We cannot overemphasize the beauty of our heritage. What fascinates me to the marrow is the area of religion in Africa, which is generally refer to as tradition. It’s always thrilling and informative whenever the topic of African myths and legends pops up; the culture in Africa is so vast that it is almost impossible to have a dull moment if you’re the curious one.
African mythologies cover supernatural beings influencing human life, some of which include deities and gods and spirit of ancestors. African traditional religion is characterized with so many gods which are normally grouped together in family relationships. Every culture recognizes a supreme god/powerful creator that is connected to the sky. Different West-African communities refer to their gods as Amma or Olorun, East Africans use the name, Mulungu.
Supreme beings in African religion are often known to be distant beings that do not live with us anymore and are not involved in day-to-day activities of man and since this is the case, they then resort to calling on lesser gods which have different roles and functions. In the Southwest of Nigeria the Supreme Being is Olorun/Eledumare. They worship other lesser gods e.g., a storm god called Sango, in charge of thunder and lightning.
For the Igbos they refer to their gods as Alushi, Arushi or Arusi, depending on the dialect. At the top of the pantheon of Igbo gods is Chukwu, then there are lesser gods like Amadioha, Ala, Ikenga, Anyanwu, Ekwensu, Njoku Ji, Idemili and Agwu. These gods vary in different cultures. Going on, the Buganda of East Central Africa has one of the largest pantheons with 20 or more deities, in Congo River region which is the most densely wooded part of Africa, the forest is a deity.
African mythology is filled with spirits, invisible beings with powers for good or evil. Spirits are less grand, less powerful, and less like humans than the gods, who often have weaknesses and emotions. Many spirits are associated with physical features such as mountains, rivers, wells, trees, and springs. Nations, peoples, and even small communities may honour local spirits unknown outside their borders; deity gods or goddesses. All humans, animals, and plants have spirits, as do elements such as water and fire. Some spirits are helpful, others are harmful. People may worship spirits and may also try to control them through magical means, usually with the aid of a skilled practitioner who is sometimes called the medicine man or woman or the witch doctor leading the rituals. People thought to have evil spirits are considered dangerous witches.
Many Africans believe that human spirits exist after death. According to some groups, these spirits dwell underground in a world much like that of the living—but upside down. The spirits sleep during the day and come out at night. Other groups place the realm of the dead in the sky. The Bushmen of southern Africa say that the dead become stars.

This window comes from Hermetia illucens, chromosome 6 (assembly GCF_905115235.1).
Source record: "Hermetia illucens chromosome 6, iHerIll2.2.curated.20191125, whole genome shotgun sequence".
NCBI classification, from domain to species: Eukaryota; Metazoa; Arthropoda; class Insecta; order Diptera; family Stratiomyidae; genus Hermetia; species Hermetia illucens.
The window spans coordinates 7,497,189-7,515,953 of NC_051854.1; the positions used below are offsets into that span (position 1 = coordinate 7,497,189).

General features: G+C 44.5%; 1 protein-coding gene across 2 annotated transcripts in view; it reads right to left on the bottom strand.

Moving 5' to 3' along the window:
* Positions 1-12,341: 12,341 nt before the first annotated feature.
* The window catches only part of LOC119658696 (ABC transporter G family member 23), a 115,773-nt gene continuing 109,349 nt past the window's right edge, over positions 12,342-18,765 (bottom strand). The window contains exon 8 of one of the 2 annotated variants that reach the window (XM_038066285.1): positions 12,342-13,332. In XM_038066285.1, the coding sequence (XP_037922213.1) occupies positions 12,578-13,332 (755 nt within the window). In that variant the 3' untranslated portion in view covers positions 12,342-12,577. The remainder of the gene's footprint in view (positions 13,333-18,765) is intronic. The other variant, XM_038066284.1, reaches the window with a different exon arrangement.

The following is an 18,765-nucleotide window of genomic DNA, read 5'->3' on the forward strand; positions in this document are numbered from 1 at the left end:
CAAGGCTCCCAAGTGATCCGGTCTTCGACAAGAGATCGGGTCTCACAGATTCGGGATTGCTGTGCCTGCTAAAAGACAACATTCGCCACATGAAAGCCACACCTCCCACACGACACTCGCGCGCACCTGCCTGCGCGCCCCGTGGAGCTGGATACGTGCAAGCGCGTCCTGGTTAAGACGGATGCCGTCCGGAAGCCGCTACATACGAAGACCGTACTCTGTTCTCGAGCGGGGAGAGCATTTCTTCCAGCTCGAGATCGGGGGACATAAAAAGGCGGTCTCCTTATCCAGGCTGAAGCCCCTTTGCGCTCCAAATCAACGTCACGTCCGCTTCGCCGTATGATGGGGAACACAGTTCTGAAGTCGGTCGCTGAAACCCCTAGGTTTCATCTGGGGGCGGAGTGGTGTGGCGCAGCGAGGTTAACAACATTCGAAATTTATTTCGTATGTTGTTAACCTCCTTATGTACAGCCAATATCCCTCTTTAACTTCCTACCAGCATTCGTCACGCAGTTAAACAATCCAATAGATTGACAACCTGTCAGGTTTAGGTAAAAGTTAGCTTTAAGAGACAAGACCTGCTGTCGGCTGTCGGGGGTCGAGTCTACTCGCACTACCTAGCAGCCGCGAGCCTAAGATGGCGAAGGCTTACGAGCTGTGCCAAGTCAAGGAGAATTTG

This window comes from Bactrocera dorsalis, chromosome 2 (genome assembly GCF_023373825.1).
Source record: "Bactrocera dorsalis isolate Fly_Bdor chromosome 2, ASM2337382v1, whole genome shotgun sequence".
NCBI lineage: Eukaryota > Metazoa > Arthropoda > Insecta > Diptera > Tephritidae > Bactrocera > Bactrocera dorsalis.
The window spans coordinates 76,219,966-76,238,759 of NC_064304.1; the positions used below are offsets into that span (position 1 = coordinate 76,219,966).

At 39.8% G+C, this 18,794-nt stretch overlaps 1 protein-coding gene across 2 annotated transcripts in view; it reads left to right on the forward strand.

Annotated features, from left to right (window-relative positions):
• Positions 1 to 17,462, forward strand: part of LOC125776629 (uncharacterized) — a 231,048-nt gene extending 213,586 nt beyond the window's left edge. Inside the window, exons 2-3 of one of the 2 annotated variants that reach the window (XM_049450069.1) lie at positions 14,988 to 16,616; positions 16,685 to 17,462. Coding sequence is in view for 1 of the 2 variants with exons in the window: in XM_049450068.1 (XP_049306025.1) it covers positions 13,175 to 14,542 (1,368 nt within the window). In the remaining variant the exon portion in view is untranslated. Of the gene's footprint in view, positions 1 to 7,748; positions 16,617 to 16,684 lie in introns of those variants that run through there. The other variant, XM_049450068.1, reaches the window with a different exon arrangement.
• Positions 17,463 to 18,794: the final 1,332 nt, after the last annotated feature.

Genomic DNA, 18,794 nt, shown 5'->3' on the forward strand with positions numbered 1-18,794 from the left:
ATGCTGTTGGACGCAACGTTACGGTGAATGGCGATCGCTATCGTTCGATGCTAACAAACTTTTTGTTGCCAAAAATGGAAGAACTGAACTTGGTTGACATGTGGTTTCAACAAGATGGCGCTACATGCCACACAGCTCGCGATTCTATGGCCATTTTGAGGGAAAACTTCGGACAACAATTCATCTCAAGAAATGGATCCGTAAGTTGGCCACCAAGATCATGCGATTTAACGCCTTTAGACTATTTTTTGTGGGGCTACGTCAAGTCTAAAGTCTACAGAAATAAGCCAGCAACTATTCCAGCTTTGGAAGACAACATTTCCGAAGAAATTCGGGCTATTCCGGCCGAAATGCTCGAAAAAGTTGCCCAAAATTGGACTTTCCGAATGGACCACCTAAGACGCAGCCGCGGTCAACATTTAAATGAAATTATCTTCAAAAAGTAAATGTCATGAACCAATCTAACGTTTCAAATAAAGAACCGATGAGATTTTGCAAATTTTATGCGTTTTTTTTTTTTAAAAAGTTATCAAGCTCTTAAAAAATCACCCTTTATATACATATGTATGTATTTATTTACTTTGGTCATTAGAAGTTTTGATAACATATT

Many African groups believe that the spirits of dead ancestors remain near their living descendants to help and protect them—as long as these relatives perform certain ceremonies and pay them due respect. Believing that the spirits of chieftains and other important characters offer strong protection, the Zulu hold special ceremonies to bring them into the community. In some cultures, it is said that the soul of a dead relative can be reborn in a new baby boy. Another common belief is that dead souls, particularly those of old men, may return as snakes, which many Africans regard with respect.
Ancestor cults play a leading role in the mythologies/deities of some peoples, especially in East and South Africa. The honoured dead—whether of the immediate family, the larger clan or kinship group, the community, or the entire culture—become objects of worship and subjects of tales and legends. An example occurs among the Songhai, who live along the Niger River. They honour Zoa, a wise and protective ancestor who long ago made his son chieftain. Many groups trace their origins, or the origins of all humans, to first ancestors. The Buganda say that the first ancestor was Kintu, who came from the land of the gods and married Nambe, daughter of the king of heaven. The Dinkas of the Sudan speak of Garang and Abuk, the first man and woman, whom God created as tiny clay figures in a pot.
Ancestral kings and heroes may be transformed into minor deities for communities or entire nations. The line between legend and history is often blurred. Some mythic ancestors began as real-life personages whose deeds were exaggerated over time, while others are purely fictional. The Yoruba storm god Shango, for example, may originally have been a mighty warrior king. The Shilluk, who lived along the Nile in the Sudan, trace their ancestry to Nyikang, their first king. Later kings were thought to have been Nyikang reborn into new bodies, and the well-being of the nation depended on their health and vigour. The first king of the Zulu was supposed to have been a son of the supreme god.
Many African peoples traditionally regarded their rulers as divine or semi divine. Other legends involve culture heroes who performed great feats or embodied important values. The Soninke people of Ghana in West Africa have an epic song cycle called Dausi. In part of it, Gassire’s Lute, a hero must choose between his own desires and his duty to society.The Mandingo people built a large empire in Mali. Their griots recited tales of kings and heroes. Sunjata, a story of magic, warfare, kingship, and fate is known in most places in West-Africa.
It is a lot of marvel at the wonders and heritage of Africa that connect to us directly as an ethnic and how much of it do we know or even care to know. It isn’t important we do. Thus, we don’t get to loose ourselves in the abyss of alien culture which no one is also sure of their truth that we are modelled to feel at default is the truth.